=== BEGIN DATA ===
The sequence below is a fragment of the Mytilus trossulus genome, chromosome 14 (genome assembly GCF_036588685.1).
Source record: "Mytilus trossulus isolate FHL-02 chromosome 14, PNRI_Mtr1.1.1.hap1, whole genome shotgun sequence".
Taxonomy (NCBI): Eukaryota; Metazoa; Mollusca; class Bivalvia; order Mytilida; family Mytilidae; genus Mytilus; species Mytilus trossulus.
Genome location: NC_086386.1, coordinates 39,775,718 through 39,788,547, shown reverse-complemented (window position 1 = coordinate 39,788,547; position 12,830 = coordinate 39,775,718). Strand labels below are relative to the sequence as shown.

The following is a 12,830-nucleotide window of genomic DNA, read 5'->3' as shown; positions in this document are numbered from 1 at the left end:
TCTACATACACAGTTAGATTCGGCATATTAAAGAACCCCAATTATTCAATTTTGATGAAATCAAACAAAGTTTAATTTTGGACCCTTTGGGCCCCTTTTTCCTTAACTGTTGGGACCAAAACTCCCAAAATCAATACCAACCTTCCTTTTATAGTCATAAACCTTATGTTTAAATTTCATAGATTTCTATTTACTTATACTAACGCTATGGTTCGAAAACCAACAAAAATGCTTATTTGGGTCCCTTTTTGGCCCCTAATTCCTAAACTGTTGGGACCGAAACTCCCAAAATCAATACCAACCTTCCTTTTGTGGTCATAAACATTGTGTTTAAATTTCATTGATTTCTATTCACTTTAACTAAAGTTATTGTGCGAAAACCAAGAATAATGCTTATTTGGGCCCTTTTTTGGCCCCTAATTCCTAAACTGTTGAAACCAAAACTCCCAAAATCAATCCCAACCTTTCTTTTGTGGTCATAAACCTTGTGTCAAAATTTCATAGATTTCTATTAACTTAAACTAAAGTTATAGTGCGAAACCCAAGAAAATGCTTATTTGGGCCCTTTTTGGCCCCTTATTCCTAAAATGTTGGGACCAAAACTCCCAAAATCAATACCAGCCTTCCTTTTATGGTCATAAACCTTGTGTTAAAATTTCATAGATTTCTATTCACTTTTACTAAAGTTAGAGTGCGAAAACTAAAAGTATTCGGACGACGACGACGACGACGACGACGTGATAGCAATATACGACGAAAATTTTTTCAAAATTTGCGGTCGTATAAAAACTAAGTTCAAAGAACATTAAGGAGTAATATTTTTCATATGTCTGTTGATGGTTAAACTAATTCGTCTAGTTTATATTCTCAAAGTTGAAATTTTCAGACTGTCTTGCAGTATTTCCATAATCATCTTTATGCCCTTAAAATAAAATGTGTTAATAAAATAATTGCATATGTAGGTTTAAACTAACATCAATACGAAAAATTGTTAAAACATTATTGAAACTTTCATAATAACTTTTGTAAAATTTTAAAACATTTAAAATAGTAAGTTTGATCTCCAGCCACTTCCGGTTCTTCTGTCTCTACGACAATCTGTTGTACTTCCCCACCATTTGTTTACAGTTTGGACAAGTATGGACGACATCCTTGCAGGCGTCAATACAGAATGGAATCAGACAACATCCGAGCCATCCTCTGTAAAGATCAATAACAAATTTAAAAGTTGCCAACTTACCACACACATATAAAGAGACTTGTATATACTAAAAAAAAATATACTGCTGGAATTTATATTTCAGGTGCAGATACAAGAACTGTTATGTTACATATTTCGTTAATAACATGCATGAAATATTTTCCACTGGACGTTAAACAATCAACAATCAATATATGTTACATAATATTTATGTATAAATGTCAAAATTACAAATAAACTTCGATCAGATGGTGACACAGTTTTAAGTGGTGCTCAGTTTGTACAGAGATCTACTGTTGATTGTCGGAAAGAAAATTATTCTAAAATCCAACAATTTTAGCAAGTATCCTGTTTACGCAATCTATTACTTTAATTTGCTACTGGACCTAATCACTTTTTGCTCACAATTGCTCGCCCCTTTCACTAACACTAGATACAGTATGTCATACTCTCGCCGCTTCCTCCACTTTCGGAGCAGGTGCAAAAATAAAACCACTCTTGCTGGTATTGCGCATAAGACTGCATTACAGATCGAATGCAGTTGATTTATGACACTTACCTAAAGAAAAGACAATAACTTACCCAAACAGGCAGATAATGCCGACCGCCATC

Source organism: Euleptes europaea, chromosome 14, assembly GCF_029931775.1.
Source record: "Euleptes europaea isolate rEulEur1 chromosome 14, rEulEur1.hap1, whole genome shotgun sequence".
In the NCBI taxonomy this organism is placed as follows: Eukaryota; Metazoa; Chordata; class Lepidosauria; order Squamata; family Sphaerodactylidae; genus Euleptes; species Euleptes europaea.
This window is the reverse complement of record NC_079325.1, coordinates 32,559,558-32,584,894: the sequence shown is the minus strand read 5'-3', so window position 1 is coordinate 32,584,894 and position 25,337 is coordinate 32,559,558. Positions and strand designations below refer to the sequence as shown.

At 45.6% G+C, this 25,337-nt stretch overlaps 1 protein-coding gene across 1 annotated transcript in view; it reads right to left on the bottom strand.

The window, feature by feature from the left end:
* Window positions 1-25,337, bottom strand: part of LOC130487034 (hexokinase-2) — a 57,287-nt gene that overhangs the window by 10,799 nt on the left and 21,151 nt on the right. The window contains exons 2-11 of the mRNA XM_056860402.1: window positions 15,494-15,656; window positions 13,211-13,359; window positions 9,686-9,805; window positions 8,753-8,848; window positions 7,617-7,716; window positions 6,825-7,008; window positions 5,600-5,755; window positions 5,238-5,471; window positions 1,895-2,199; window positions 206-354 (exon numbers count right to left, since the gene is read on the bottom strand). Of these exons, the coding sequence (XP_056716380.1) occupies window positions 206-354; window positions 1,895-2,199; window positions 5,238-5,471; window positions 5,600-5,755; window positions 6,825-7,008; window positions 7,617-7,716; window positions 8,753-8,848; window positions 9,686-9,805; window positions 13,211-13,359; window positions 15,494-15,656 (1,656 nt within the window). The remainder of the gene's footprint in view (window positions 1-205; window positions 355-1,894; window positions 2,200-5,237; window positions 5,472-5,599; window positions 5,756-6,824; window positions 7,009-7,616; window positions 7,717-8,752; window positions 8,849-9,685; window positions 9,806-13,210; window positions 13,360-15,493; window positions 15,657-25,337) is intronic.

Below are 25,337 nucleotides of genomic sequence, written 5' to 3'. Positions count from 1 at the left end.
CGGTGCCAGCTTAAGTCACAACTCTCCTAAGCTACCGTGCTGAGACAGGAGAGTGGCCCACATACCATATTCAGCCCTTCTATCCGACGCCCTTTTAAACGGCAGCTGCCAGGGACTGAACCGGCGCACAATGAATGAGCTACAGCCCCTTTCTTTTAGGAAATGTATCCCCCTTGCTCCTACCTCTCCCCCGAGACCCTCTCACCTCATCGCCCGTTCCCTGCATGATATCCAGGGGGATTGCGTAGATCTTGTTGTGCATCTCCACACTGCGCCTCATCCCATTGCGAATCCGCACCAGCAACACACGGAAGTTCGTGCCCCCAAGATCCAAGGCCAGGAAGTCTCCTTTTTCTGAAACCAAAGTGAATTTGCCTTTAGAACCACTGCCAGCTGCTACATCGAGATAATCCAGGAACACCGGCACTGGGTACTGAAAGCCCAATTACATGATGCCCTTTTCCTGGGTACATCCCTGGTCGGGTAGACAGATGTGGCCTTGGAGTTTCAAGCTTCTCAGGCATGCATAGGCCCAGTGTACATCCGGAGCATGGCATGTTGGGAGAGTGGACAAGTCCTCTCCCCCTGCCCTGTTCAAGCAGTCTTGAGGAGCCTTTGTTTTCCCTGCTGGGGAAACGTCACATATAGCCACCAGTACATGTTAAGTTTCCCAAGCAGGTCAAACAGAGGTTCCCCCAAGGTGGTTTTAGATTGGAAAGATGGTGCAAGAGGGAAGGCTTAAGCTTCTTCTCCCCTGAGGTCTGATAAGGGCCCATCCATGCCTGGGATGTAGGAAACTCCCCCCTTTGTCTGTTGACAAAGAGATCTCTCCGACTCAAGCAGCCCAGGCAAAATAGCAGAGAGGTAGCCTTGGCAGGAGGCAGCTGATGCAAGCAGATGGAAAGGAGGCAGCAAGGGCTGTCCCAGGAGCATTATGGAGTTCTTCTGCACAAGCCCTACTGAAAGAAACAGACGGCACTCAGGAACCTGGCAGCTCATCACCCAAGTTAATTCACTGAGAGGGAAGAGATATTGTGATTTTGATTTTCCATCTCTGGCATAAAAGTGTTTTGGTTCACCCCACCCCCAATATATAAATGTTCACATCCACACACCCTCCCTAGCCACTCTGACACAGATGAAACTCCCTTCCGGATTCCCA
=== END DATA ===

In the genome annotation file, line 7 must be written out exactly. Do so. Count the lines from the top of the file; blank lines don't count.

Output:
Source organism: Euleptes europaea, chromosome 14, assembly GCF_029931775.1.